Americana in 1858, for example, referred to various races such as Finns, vol. 5,
p. 123, gypsies, 6 id., at 123, Basques, 1 id., at 602, and Hebrews, 6 id., at 209.
The 1863 version of the New American Cyclopaedia divided the Arabs into a
number of subsidiary races, vol. 1, p. 739; represented the Hebrews as of the
Semitic race, 9 id., at 27, and identified numerous other groups as constituting
races, including Swedes, 15 id., at 216, Norwegians, 12 id., at 410, Germans, 8
id., at 200, Greeks, 8 id., at 438, Finns, 7 id., at 513, Italians, 9 id., at 644-645
(referring to mixture of different races), Spanish, 14 id., at 804, Mongolians, 11
id., at 651, Russians, 14 id., at 226, and the like. The Ninth edition of the
Encyclopedia Britannica also referred to Arabs, vol. 2, p. 245 (1878), Jews, 13
id., at 685 (1881), and other ethnic groups such as Germans, 10 id., at 473
(1879), Hungarians, 12 id., at 365 (1880), and Greeks, 11 id., at 83 (1880), as
separate races.

21

These dictionary and encyclopedic sources are somewhat diverse, but it is clear

that they do not support the claim that for the purposes of 1981, Arabs,
Englishmen, Germans, and certain other ethnic groups are to be considered a
single race. We would expect the legislative history of 1981, which the Court
held in Runyon v. McCrary had its source in the Civil Rights Act of 1866, 14
Stat. 27, as well as the Voting Rights Act of 1870, 16 Stat. 140, 144, to reflect
this common understanding, which it surely does. The debates are replete with
references to the Scandinavian races, Cong.Globe, 39th Cong., 1st Sess., 499
(1866) (remarks of Sen. Cowan), as well as the Chinese, id., at 523 (remarks of
Sen. Davis), Latin, id., at 238 (remarks of Rep. Kasson during debate of home
rule for the District of Columbia), Spanish, id., at 251 (remarks of Sen. Davis
during debate of District of Columbia suffrage), and Anglo-Saxon races, id., at
542 (remarks of Rep. Dawson). Jews, ibid., Mexicans, see ibid., (remarks of
Rep. Dawson), blacks, passim, and Mongolians, id., at 498 (remarks of Sen.
Cowan), were similarly categorized. Gypsies were referred to as a race. Ibid.
(remarks of Sen. Cowan). Likewise, the Germans:
22

"Who will say that Ohio can pass a law enacting that no man of the German
race . . . shall ever own any property in Ohio, or shall ever make a contract in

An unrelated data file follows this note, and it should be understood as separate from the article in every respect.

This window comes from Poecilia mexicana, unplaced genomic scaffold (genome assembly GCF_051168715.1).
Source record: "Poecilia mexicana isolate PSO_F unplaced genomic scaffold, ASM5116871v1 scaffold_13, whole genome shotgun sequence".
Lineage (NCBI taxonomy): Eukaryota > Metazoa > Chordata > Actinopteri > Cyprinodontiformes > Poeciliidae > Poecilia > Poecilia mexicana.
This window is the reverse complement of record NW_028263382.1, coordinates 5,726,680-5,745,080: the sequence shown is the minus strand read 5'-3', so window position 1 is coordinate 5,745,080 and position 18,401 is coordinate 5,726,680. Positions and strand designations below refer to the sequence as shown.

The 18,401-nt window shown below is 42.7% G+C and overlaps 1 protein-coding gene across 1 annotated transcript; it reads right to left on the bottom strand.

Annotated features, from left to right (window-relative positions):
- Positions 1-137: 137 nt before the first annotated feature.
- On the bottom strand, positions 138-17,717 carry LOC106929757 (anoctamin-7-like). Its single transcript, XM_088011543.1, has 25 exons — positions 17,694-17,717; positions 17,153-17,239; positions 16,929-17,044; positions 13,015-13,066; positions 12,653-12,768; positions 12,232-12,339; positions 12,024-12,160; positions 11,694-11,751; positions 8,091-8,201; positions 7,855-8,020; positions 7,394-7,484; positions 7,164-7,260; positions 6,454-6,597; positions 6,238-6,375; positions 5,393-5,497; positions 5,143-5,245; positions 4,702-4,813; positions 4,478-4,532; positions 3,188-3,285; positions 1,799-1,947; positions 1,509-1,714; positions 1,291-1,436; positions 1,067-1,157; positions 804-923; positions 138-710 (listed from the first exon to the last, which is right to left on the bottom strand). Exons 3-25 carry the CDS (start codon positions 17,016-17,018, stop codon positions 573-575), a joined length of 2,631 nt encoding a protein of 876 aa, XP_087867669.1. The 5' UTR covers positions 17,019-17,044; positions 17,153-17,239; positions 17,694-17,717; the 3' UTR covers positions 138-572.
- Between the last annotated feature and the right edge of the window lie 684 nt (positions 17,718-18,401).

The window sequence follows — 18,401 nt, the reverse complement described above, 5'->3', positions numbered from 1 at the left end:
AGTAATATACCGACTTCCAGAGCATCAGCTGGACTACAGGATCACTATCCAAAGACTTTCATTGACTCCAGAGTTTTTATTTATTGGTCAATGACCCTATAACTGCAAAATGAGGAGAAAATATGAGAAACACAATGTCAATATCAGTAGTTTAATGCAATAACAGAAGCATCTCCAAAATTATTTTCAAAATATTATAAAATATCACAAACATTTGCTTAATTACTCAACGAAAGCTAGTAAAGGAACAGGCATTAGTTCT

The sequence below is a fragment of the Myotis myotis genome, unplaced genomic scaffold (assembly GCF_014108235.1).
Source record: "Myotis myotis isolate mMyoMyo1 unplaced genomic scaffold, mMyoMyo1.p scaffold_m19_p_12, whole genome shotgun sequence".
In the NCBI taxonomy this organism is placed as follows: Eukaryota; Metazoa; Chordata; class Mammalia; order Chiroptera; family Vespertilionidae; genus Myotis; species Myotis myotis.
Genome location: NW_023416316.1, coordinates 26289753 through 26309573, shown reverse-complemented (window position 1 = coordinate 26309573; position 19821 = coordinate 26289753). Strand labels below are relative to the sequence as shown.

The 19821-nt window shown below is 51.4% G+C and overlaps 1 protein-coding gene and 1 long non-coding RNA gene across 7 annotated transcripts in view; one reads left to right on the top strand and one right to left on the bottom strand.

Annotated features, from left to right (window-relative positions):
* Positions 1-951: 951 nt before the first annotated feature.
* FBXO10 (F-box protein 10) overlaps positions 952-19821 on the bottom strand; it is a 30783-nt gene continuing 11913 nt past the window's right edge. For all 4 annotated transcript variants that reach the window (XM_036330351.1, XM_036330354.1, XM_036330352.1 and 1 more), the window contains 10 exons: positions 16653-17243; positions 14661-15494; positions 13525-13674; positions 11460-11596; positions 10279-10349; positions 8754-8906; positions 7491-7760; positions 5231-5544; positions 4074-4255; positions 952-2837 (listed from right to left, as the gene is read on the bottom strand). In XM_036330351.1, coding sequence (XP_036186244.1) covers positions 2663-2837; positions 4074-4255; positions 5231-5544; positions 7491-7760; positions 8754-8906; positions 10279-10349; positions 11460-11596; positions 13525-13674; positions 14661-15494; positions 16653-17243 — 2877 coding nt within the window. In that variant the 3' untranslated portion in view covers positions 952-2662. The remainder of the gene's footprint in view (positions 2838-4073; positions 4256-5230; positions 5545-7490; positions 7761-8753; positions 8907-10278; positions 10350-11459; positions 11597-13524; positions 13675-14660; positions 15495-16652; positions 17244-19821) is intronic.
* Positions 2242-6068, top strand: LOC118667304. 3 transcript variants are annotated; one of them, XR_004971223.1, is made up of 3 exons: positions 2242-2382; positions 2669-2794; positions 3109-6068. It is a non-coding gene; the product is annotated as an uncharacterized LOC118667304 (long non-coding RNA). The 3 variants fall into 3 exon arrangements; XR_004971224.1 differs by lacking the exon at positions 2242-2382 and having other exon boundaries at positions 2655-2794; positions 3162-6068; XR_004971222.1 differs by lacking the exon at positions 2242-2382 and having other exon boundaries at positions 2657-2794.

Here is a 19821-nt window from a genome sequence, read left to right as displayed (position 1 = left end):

Ohio, or ever inherit property in Ohio, or ever come into Ohio to live, or even
to work? If Ohio may pass such a law, and exclude a German citizen . . .
because he is of the German nationality or race, then may every other State do
so." Id., at 1294 (remarks of Sen. Shellabarger).

23

There was a reference to the Caucasian race, but it appears to have been
referring to people of European ancestry. Id., at 523 (remarks of Sen. Davis).

24

The history of the 1870 Act reflects similar understanding of what groups
Congress intended to protect from intentional discrimination. It is clear, for
example, that the civil rights sections of the 1870 Act provided protection for
immigrant groups such as the Chinese. This view was expressed in the Senate.
Cong.Globe, 41st Cong., 2d Sess., 1536, 3658, 3808 (1870). In the House,
Representative Bingham described 16 of the Act, part of the authority for
1981, as declaring "that the States shall not hereafter discriminate against the
immigrant from China and in favor of the immigrant from Prussia, nor against
the immigrant from France and in favor of the immigrant from Ireland." Id., at
3871.

25

Based on the history of 1981, we have little trouble in concluding that


Congress intended to protect from discrimination identifiable classes of persons
who are subjected to intentional discrimination solely because of their ancestry
or ethnic characteristics. Such discrimination is racial discrimination that
Congress intended 1981 to forbid, whether or not it would be classified as

racial in terms of modern scientific theory.5 The Court of Appeals was thus
quite right in holding that 1981, "at a minimum," reaches discrimination
against an individual "because he or she is genetically part of an ethnically and
physiognomically distinctive sub-grouping of homo sapiens." It is clear from
our holding, however, that a distinctive physiognomy is not essential to qualify
for 1981 protection. If respondent on remand can prove that he was subjected
to intentional discrimination based on the fact that he was born an Arab, rather
than solely on the place or nation of his origin, or his religion, he will have
made out a case under 1981.
26

The judgment of the Court of Appeals is accordingly affirmed.

27

It is so ordered. Justice BRENNAN, concurring.

28